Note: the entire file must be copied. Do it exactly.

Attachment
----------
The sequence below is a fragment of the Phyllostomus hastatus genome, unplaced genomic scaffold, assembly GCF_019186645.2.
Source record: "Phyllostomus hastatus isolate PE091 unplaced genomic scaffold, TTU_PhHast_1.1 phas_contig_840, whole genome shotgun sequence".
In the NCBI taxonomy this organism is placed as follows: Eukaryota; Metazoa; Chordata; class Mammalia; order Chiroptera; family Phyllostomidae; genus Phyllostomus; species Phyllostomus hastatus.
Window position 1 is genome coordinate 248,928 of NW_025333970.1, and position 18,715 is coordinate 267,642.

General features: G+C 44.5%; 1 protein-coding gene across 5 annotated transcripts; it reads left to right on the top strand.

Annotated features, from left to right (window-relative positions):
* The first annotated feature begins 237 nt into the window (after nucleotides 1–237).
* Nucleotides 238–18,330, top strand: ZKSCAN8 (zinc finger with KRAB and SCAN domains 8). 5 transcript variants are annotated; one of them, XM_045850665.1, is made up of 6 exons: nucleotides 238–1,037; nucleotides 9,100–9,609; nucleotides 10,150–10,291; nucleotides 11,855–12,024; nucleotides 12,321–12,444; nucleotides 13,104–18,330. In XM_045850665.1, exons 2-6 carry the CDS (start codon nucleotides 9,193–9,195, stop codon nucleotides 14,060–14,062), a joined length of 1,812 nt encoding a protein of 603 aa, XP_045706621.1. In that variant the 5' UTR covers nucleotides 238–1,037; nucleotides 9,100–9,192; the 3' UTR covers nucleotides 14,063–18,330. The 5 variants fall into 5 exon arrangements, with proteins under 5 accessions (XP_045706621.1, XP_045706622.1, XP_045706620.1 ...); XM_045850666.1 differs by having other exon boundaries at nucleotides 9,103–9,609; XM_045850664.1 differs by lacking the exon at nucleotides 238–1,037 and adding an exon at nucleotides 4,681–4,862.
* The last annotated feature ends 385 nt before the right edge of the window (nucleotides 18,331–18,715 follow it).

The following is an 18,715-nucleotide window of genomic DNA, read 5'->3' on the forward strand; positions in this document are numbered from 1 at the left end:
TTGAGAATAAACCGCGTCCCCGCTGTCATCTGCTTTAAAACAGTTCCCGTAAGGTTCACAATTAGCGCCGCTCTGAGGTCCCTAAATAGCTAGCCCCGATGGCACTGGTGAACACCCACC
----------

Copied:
The sequence below is a fragment of the Phyllostomus hastatus genome, unplaced genomic scaffold, assembly GCF_019186645.2.
Source record: "Phyllostomus hastatus isolate PE091 unplaced genomic scaffold, TTU_PhHast_1.1 phas_contig_840, whole genome shotgun sequence".
In the NCBI taxonomy this organism is placed as follows: Eukaryota; Metazoa; Chordata; class Mammalia; order Chiroptera; family Phyllostomidae; genus Phyllostomus; species Phyllostomus hastatus.
Window position 1 is genome coordinate 248,928 of NW_025333970.1, and position 18,715 is coordinate 267,642.

General features: G+C 44.5%; 1 protein-coding gene across 5 annotated transcripts; it reads left to right on the top strand.

Annotated features, from left to right (window-relative positions):
* The first annotated feature begins 237 nt into the window (after nucleotides 1–237).
* Nucleotides 238–18,330, top strand: ZKSCAN8 (zinc finger with KRAB and SCAN domains 8). 5 transcript variants are annotated; one of them, XM_045850665.1, is made up of 6 exons: nucleotides 238–1,037; nucleotides 9,100–9,609; nucleotides 10,150–10,291; nucleotides 11,855–12,024; nucleotides 12,321–12,444; nucleotides 13,104–18,330. In XM_045850665.1, exons 2-6 carry the CDS (start codon nucleotides 9,193–9,195, stop codon nucleotides 14,060–14,062), a joined length of 1,812 nt encoding a protein of 603 aa, XP_045706621.1. In that variant the 5' UTR covers nucleotides 238–1,037; nucleotides 9,100–9,192; the 3' UTR covers nucleotides 14,063–18,330. The 5 variants fall into 5 exon arrangements, with proteins under 5 accessions (XP_045706621.1, XP_045706622.1, XP_045706620.1 ...); XM_045850666.1 differs by having other exon boundaries at nucleotides 9,103–9,609; XM_045850664.1 differs by lacking the exon at nucleotides 238–1,037 and adding an exon at nucleotides 4,681–4,862.
* The last annotated feature ends 385 nt before the right edge of the window (nucleotides 18,331–18,715 follow it).

The following is an 18,715-nucleotide window of genomic DNA, read 5'->3' on the forward strand; positions in this document are numbered from 1 at the left end:
TTGAGAATAAACCGCGTCCCCGCTGTCATCTGCTTTAAAACAGTTCCCGTAAGGTTCACAATTAGCGCCGCTCTGAGGTCCCTAAATAGCTAGCCCCGATGGCACTGGTGAACACCCACC